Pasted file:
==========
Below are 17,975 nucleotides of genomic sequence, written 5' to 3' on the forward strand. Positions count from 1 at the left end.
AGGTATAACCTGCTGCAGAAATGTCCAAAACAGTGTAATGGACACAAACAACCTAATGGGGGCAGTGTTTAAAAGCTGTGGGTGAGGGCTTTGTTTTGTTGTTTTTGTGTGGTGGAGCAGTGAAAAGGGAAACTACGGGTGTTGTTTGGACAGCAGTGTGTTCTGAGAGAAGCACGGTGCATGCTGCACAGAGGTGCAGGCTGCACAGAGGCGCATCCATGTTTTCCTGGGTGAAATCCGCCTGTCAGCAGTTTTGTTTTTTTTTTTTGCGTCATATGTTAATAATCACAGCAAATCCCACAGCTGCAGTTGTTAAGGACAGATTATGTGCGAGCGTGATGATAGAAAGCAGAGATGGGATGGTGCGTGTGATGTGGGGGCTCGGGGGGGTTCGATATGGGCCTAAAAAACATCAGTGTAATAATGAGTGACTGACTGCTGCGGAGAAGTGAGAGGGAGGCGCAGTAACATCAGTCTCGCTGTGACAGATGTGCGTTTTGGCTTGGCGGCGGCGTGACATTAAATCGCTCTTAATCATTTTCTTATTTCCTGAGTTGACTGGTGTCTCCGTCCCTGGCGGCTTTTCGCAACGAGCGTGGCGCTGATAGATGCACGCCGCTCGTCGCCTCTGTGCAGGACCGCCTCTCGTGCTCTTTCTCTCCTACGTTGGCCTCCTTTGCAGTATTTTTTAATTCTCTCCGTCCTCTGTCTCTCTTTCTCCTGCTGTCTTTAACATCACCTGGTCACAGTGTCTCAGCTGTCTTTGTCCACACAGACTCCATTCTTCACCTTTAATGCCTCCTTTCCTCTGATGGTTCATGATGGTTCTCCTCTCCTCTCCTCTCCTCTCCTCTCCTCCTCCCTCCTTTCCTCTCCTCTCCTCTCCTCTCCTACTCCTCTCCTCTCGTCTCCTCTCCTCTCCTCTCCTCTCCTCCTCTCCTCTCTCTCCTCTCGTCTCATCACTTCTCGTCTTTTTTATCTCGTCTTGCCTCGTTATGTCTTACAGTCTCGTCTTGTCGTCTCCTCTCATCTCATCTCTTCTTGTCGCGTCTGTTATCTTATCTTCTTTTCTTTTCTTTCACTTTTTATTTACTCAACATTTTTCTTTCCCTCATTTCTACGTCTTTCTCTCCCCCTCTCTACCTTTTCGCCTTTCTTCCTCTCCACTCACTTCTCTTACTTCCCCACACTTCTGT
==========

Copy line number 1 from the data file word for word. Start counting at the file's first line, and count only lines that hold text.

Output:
Below are 17,975 nucleotides of genomic sequence, written 5' to 3' on the forward strand. Positions count from 1 at the left end.